Have you ever wondered how tiny atoms really are? Their mass is so minuscule that it's hard to measure with a device. Even protons and neutrons, the building blocks of atoms, have a mass that's just a billionth of a billionth of a billionth of a kilogram. That's incredibly small, making it impossible to measure practically! This tiny mass is known as the relative atomic mass of an atom.
Scientists have found a better way to measure the mass of an atom. They use the mass of a carbon-12 atom as the basis to measure the masses of all other atoms. This is called the carbon-12 standard. When we say relative mass, we mean the mass of an atom or molecule compared to the mass of a carbon-12 atom.
In this article, we will learn about relative masses. First, we'll talk about the carbon-12 standard and how it works. Then, we'll learn how to calculate relative atomic mass (Ar) and relative formula mass (Mr) using this standard. We'll also explore why a weighted average of masses is used. So, let's dive in and explore the fascinating world of relative atomic mass!
In nature, two of the same atoms can exist but have a different number of neutrons.
When an atom of the same element has a different number of neutrons, it is called an isotope.
The mass of an atom of an isotope compared to of the mass of carbon-12 is called relative isotopic mass.
To calculate the relative isotopic mass () scientists use this formula: = Scientists measure the mass of an atom of an isotope by comparing it to one unified atomic mass unit or 1u. 1u equals of the mass of a carbon-12 atom. Note: You won’t use this formula in your exam but it’s good to know!
Relative atomic mass (RAM or Ar) is the way we measure the mass of an element's isotopes compared to the mass of a carbon-12 atom. Each element has different isotopes, which are atoms with the same number of protons but different numbers of neutrons. Some isotopes are more common than others, and the relative atomic mass takes this into account.
The number we see on the periodic table for an element's relative atomic mass is the average of the masses of all its isotopes. This average is weighted based on how often each isotope occurs in nature. This is known as percentage abundance.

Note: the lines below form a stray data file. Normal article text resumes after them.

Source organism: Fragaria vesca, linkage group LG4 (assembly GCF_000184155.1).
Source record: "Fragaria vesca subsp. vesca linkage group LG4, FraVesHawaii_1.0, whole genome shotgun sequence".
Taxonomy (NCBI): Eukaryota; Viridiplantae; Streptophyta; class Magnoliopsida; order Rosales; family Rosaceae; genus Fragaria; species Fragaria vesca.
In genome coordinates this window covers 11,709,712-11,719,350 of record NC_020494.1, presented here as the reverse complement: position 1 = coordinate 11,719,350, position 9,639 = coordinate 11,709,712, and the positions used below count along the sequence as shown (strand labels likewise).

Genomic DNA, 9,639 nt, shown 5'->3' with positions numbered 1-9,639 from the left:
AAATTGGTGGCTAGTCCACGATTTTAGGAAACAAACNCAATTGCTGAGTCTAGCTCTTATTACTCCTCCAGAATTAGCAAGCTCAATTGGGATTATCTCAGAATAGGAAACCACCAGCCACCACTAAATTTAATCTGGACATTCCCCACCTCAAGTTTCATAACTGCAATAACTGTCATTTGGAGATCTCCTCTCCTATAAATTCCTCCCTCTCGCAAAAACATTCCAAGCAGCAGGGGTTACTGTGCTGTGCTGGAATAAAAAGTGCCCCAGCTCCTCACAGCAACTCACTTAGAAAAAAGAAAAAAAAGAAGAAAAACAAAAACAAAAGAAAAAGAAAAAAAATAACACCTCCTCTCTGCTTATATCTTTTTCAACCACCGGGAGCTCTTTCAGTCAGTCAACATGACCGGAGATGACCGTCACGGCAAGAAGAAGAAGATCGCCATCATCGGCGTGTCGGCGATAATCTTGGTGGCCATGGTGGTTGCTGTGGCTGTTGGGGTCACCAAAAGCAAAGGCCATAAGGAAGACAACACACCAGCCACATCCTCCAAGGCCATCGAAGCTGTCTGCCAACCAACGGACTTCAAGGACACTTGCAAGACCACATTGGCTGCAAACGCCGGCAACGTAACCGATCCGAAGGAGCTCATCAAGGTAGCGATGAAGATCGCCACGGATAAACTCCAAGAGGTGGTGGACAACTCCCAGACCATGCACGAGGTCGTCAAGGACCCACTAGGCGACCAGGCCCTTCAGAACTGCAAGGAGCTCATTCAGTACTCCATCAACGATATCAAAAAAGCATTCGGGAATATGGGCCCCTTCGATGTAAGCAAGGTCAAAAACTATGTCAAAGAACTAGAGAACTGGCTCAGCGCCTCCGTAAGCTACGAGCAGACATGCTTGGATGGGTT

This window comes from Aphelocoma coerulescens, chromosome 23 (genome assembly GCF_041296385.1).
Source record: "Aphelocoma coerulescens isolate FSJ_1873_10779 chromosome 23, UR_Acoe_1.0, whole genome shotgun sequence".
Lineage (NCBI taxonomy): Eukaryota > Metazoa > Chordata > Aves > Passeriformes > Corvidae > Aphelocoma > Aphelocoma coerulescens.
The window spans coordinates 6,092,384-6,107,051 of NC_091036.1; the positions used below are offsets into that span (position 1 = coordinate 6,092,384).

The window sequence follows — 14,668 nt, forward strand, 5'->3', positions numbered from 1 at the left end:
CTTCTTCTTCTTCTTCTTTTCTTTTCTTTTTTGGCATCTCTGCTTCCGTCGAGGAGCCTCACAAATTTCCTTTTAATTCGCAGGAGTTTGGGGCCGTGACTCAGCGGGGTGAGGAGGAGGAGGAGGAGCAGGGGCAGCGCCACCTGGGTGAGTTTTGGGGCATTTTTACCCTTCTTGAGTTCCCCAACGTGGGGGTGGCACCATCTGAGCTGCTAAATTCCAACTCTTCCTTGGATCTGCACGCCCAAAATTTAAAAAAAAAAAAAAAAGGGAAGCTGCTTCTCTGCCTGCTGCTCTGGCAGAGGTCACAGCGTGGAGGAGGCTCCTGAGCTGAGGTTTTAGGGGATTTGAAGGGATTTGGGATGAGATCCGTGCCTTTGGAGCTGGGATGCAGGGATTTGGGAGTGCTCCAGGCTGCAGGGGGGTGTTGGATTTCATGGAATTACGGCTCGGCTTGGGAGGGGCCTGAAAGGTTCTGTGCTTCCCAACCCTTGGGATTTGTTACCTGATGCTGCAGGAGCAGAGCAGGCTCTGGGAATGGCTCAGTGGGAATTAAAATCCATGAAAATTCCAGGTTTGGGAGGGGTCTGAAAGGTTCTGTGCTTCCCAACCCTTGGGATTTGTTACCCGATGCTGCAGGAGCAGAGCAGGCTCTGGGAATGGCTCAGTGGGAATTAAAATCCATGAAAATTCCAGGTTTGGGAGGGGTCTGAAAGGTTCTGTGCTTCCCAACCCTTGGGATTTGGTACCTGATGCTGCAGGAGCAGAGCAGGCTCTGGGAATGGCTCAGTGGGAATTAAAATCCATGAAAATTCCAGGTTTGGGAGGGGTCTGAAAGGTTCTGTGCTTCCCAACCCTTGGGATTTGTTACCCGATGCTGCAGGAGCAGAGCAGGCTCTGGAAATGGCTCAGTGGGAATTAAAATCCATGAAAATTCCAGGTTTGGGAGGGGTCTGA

For example, chlorine has two isotopes: chlorine-35 and chlorine-37. Three-quarters of the chlorine found in nature is chlorine-35, while one-quarter is chlorine-37. We can calculate the relative atomic mass of chlorine using this formula: Ar = sum of isotope mass x isotope abundance / 100. Using this formula, the relative atomic mass of chlorine would be:
(35 × 75) + (37 × 25) ÷ 100 = (2,625 + 925) ÷ 100 = 35.5
On the periodic table, we can see that the relative atomic mass of chlorine is 35.5. This means that the average mass of all the isotopes of chlorine is 35.5 times the mass of a carbon-12 atom.
When we say 'weighted average', we mean it takes into account the masses of all the isotopes of that element.
The weighted average of the mass of a molecule relative to 112 of the mass of a carbon-12 atom is called the relative molecular mass (Mr or RMM).
We must say 'weighted average' when speaking about RMM. As an example, let's look at the molecule .
An average sample of molecules will have both chlorine-37 and chlorine-35 atoms. This means that the masses of the molecules will vary, like this:
12 + 1 + (3 x 35) = 118
12 + 1 + (2 x 35) + 37 = 120
12 + 1 + 35 + (2 x 37) = 122
12 + 1 + (3 x 37) = 124
So a weighted average includes how many of each (or the abundance) of these molecules we find in an average sample of a substance. We calculate the abundance of an isotope as a percentage.